Viet Nam had become the fifth country to ratify the Association of Southeast Asian Nations (ASEAN) Charter, said the Foreign Ministry’s ASEAN Department director Nguyen Hong Cuong on March 19.
President Nguyen Minh Triet had ratified the regional association’s first common legal and institutional framework on March 6, after Singapore, Brunei, Laos and Malaysia.
Deputy Prime Minister and Foreign Minister Pham Gia Khiem sent the letter of ratification to ASEAN Secretary General Surin Pitsuwan and foreign ministers of its member countries one week later.
“The ratification shows Vietnamese Government’s strong commitment to accelerate regional integration,” Nguyen Hong Cuong was quoted by Viet Nam News daily.
The Charter, which sets out principals and rules for ASEAN’s operation, is expected to help the association become a closer and more effective socio-political entity.
“A more powerful ASEAN means a stronger Viet Nam because Viet Nam is an integral part of the organisation,” the diplomat said.
“ Viet Nam could not have had today’s achievements in foreign affairs or foreign investment if it were not an ASEAN member.”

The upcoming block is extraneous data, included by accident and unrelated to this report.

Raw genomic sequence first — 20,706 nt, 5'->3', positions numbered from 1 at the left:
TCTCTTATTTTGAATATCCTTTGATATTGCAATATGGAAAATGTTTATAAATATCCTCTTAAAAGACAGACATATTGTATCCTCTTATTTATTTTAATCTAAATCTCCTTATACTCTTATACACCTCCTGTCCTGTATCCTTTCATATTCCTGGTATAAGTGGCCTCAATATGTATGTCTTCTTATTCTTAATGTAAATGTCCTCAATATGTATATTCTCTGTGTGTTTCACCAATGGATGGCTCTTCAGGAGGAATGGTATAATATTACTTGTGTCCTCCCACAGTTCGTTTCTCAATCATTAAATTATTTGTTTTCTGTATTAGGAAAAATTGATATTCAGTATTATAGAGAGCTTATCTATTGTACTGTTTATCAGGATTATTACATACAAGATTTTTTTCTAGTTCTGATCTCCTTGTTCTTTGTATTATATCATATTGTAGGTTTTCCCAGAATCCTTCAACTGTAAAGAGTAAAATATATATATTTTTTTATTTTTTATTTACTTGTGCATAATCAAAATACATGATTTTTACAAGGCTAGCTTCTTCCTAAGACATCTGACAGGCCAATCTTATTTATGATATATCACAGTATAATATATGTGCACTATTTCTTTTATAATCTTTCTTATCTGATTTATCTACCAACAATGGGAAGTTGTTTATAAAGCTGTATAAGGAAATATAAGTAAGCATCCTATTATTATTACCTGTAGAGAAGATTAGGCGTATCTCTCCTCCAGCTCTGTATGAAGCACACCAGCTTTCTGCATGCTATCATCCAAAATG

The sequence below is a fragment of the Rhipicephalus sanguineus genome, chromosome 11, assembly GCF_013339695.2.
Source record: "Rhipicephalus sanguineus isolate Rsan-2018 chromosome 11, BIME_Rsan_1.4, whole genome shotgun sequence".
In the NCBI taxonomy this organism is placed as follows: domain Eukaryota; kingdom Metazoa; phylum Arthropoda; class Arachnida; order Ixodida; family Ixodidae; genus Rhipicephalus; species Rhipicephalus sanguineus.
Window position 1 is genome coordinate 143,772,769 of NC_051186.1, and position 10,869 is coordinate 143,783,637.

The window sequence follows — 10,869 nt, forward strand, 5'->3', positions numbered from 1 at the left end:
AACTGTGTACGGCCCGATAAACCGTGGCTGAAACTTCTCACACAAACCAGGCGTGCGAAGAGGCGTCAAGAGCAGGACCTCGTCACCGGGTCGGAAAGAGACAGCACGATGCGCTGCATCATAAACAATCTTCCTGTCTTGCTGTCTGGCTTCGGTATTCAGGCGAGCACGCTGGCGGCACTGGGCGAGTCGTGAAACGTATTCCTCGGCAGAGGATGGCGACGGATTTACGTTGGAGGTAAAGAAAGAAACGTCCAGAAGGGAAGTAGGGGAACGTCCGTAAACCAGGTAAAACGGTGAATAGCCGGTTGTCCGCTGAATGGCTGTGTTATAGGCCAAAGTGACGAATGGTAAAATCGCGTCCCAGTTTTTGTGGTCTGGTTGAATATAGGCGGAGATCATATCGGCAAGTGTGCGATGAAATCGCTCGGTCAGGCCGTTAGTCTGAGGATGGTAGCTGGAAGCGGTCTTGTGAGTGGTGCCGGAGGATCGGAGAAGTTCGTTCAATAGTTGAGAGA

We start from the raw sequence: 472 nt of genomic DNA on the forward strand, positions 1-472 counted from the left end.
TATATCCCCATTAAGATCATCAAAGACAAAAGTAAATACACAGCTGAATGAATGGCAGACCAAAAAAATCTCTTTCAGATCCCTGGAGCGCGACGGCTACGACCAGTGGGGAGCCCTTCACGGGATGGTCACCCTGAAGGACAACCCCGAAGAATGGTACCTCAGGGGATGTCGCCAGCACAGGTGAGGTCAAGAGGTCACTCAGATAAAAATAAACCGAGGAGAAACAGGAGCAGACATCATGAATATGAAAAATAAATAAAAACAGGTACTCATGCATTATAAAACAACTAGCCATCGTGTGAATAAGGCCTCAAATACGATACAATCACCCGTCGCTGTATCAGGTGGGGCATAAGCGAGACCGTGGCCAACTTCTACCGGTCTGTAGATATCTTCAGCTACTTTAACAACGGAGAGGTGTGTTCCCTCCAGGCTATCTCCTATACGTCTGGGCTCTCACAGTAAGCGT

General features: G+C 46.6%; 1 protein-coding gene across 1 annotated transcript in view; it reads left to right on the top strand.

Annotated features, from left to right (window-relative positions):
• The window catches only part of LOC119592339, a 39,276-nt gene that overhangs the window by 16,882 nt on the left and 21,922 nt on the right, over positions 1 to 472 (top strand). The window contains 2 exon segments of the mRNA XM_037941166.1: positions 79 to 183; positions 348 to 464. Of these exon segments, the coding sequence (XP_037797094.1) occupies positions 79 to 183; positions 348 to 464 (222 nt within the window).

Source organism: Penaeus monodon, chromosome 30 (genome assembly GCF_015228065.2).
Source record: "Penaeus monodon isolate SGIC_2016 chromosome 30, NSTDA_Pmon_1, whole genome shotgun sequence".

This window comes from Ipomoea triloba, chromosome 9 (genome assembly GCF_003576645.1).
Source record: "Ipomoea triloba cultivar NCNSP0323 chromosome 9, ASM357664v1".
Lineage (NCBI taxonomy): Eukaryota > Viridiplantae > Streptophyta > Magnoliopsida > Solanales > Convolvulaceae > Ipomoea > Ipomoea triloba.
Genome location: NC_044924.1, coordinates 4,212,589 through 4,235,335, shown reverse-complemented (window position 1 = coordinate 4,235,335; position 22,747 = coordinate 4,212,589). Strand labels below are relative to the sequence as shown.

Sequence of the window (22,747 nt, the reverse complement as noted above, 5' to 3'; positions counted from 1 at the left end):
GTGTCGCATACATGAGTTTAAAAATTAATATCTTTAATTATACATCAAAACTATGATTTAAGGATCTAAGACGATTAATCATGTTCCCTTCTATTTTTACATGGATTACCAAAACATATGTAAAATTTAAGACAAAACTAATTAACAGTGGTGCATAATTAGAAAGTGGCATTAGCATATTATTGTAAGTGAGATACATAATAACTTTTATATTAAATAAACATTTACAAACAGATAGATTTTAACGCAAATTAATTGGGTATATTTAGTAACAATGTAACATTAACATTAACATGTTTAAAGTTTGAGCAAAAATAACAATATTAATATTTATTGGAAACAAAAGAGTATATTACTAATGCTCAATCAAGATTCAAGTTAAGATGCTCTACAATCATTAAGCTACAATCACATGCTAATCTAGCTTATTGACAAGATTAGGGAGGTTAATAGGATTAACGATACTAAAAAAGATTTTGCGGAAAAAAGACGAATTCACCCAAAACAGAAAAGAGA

It was the goal of establishing ASEAN a three-pillar common community, including an economic blue-print to transform the region into a single market with a unified production base and no tariffs by 2015, that had made the entire region, including Viet Nam , more attractive to investment.
The diplomat said Viet Nam had made active contributions to the making of the Charter.
This had include striving to maintain ASEAN as an inter-governmental rather than super-national organisation like the European Union; ensuring the sovereignty of each country and reducing the development gap among the association’s member countries.
The Charter, signed at the 13 th ASEAN summit in Singapore last November, 40 years after the group’s establishment, showed the organisation’s “unity in diversity” and accorded with the common goal and interests of its member countries. The diplomat said that Viet Nam and the other nine member countries would have to contribute more than the current yearly compulsory fund of 1 million USD for the operation of the ASEAN Secretariat after the Charter became effective.
They would also have to contribute to the organisation’s different funds.
Plans had also been devised to mobilise funds from countries and organisations outside of ASEAN as well as the private sector and enterprises.
But it had been agreed that each member would pay the same contribution.
“ASEAN’s major financial resources had actually been outside the association over the past four decades – sources such as the International Monetary Fund,” said Cuong.
The five remaining ASEAN members are expected to ratify the Charter by the end of the year.
It is due to take effect next January.